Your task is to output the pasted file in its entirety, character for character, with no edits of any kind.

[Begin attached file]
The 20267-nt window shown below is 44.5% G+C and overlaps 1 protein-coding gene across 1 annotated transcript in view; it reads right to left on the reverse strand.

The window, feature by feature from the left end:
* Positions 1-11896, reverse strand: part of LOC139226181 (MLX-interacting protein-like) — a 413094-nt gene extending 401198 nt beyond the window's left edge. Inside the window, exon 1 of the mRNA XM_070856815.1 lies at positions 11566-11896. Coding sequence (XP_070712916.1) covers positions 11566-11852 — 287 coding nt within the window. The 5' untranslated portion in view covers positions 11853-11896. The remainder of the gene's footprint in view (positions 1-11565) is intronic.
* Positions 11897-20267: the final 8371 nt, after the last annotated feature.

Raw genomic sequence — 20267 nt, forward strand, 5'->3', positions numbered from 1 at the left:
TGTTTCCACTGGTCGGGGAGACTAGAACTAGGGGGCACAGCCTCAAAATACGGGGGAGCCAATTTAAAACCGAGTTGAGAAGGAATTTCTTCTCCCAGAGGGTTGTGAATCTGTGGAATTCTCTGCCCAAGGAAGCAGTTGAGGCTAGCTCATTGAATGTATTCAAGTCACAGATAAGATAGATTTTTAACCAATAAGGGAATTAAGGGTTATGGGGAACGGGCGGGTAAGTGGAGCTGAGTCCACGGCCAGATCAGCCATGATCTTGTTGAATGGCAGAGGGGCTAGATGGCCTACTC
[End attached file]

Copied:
The 20267-nt window shown below is 44.5% G+C and overlaps 1 protein-coding gene across 1 annotated transcript in view; it reads right to left on the reverse strand.

The window, feature by feature from the left end:
* Positions 1-11896, reverse strand: part of LOC139226181 (MLX-interacting protein-like) — a 413094-nt gene extending 401198 nt beyond the window's left edge. Inside the window, exon 1 of the mRNA XM_070856815.1 lies at positions 11566-11896. Coding sequence (XP_070712916.1) covers positions 11566-11852 — 287 coding nt within the window. The 5' untranslated portion in view covers positions 11853-11896. The remainder of the gene's footprint in view (positions 1-11565) is intronic.
* Positions 11897-20267: the final 8371 nt, after the last annotated feature.

Raw genomic sequence — 20267 nt, forward strand, 5'->3', positions numbered from 1 at the left:
TGTTTCCACTGGTCGGGGAGACTAGAACTAGGGGGCACAGCCTCAAAATACGGGGGAGCCAATTTAAAACCGAGTTGAGAAGGAATTTCTTCTCCCAGAGGGTTGTGAATCTGTGGAATTCTCTGCCCAAGGAAGCAGTTGAGGCTAGCTCATTGAATGTATTCAAGTCACAGATAAGATAGATTTTTAACCAATAAGGGAATTAAGGGTTATGGGGAACGGGCGGGTAAGTGGAGCTGAGTCCACGGCCAGATCAGCCATGATCTTGTTGAATGGCAGAGGGGCTAGATGGCCTACTC